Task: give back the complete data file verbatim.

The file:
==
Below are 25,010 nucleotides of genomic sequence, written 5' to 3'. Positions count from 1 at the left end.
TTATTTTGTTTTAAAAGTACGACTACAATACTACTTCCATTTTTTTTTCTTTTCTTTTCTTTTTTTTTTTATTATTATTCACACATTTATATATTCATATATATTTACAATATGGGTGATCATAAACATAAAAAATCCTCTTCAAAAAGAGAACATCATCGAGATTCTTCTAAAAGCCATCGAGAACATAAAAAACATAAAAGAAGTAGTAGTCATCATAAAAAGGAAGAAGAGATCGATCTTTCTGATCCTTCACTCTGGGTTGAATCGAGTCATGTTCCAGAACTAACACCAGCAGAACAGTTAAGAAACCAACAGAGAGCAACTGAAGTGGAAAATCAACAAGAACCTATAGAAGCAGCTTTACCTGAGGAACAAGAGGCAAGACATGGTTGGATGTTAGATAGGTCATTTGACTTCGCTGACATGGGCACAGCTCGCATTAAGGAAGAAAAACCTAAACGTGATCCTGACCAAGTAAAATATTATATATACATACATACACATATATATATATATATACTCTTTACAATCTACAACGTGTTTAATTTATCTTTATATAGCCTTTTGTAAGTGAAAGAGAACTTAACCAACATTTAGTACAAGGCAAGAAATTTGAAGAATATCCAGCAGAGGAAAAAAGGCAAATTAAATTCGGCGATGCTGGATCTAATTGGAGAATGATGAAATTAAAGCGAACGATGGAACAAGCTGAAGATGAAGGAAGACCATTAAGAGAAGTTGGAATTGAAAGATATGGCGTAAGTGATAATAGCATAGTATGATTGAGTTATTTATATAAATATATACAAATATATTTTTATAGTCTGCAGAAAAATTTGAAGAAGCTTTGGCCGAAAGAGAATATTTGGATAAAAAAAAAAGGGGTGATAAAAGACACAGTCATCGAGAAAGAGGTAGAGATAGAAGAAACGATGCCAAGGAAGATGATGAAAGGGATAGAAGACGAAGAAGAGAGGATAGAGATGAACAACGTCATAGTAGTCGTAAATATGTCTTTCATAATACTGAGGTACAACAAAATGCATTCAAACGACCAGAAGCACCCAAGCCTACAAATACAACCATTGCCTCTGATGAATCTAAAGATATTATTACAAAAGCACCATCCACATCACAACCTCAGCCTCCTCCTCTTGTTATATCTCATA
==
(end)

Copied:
Below are 25,010 nucleotides of genomic sequence, written 5' to 3'. Positions count from 1 at the left end.
TTATTTTGTTTTAAAAGTACGACTACAATACTACTTCCATTTTTTTTTCTTTTCTTTTCTTTTTTTTTTTATTATTATTCACACATTTATATATTCATATATATTTACAATATGGGTGATCATAAACATAAAAAATCCTCTTCAAAAAGAGAACATCATCGAGATTCTTCTAAAAGCCATCGAGAACATAAAAAACATAAAAGAAGTAGTAGTCATCATAAAAAGGAAGAAGAGATCGATCTTTCTGATCCTTCACTCTGGGTTGAATCGAGTCATGTTCCAGAACTAACACCAGCAGAACAGTTAAGAAACCAACAGAGAGCAACTGAAGTGGAAAATCAACAAGAACCTATAGAAGCAGCTTTACCTGAGGAACAAGAGGCAAGACATGGTTGGATGTTAGATAGGTCATTTGACTTCGCTGACATGGGCACAGCTCGCATTAAGGAAGAAAAACCTAAACGTGATCCTGACCAAGTAAAATATTATATATACATACATACACATATATATATATATATACTCTTTACAATCTACAACGTGTTTAATTTATCTTTATATAGCCTTTTGTAAGTGAAAGAGAACTTAACCAACATTTAGTACAAGGCAAGAAATTTGAAGAATATCCAGCAGAGGAAAAAAGGCAAATTAAATTCGGCGATGCTGGATCTAATTGGAGAATGATGAAATTAAAGCGAACGATGGAACAAGCTGAAGATGAAGGAAGACCATTAAGAGAAGTTGGAATTGAAAGATATGGCGTAAGTGATAATAGCATAGTATGATTGAGTTATTTATATAAATATATACAAATATATTTTTATAGTCTGCAGAAAAATTTGAAGAAGCTTTGGCCGAAAGAGAATATTTGGATAAAAAAAAAAGGGGTGATAAAAGACACAGTCATCGAGAAAGAGGTAGAGATAGAAGAAACGATGCCAAGGAAGATGATGAAAGGGATAGAAGACGAAGAAGAGAGGATAGAGATGAACAACGTCATAGTAGTCGTAAATATGTCTTTCATAATACTGAGGTACAACAAAATGCATTCAAACGACCAGAAGCACCCAAGCCTACAAATACAACCATTGCCTCTGATGAATCTAAAGATATTATTACAAAAGCACCATCCACATCACAACCTCAGCCTCCTCCTCTTGTTATATCTCATA